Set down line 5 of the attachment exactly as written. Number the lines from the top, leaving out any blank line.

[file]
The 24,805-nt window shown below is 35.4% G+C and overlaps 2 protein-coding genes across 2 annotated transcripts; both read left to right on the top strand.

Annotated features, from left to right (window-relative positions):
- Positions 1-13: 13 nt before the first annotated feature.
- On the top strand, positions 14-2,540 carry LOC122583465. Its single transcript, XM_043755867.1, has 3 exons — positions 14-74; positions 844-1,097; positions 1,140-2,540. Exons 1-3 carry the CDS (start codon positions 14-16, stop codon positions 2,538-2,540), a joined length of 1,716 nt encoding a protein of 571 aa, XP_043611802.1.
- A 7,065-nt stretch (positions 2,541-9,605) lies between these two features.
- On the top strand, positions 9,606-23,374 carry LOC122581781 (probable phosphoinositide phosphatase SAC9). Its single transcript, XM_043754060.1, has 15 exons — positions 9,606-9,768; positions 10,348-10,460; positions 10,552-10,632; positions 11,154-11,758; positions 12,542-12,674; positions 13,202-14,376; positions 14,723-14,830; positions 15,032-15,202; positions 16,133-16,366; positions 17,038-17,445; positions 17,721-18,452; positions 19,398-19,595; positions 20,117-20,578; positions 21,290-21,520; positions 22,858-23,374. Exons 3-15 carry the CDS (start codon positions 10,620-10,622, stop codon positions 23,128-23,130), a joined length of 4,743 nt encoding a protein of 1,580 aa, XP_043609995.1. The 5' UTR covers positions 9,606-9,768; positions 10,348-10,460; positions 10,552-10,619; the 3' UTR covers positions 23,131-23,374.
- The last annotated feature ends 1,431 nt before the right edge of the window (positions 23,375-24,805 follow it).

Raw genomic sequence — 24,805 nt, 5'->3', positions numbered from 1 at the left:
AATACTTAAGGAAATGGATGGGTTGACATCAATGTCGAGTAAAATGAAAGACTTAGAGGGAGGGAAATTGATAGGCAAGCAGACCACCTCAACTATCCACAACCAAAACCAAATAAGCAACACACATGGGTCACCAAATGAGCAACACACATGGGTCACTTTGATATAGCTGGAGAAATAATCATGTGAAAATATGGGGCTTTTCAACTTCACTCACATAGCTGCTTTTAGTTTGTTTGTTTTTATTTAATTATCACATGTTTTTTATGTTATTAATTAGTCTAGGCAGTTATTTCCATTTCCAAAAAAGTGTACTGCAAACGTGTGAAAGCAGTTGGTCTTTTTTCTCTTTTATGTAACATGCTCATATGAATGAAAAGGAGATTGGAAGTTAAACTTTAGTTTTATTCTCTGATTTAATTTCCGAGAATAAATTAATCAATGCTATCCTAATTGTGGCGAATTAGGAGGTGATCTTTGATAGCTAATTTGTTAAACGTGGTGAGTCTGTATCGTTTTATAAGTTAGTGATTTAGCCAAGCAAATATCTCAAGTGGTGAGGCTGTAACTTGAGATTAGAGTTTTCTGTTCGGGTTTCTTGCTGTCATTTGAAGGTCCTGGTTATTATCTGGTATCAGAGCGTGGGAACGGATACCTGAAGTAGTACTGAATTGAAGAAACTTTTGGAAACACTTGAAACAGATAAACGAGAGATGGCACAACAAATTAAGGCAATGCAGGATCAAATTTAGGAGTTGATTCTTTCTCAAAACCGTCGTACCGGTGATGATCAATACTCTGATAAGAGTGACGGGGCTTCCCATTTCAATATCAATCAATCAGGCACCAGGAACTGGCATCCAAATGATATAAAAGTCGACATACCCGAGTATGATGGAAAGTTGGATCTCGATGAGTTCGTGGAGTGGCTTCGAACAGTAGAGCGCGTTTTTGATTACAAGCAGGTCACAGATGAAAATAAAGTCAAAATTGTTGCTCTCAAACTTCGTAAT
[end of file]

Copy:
- A 7,065-nt stretch (positions 2,541-9,605) lies between these two features.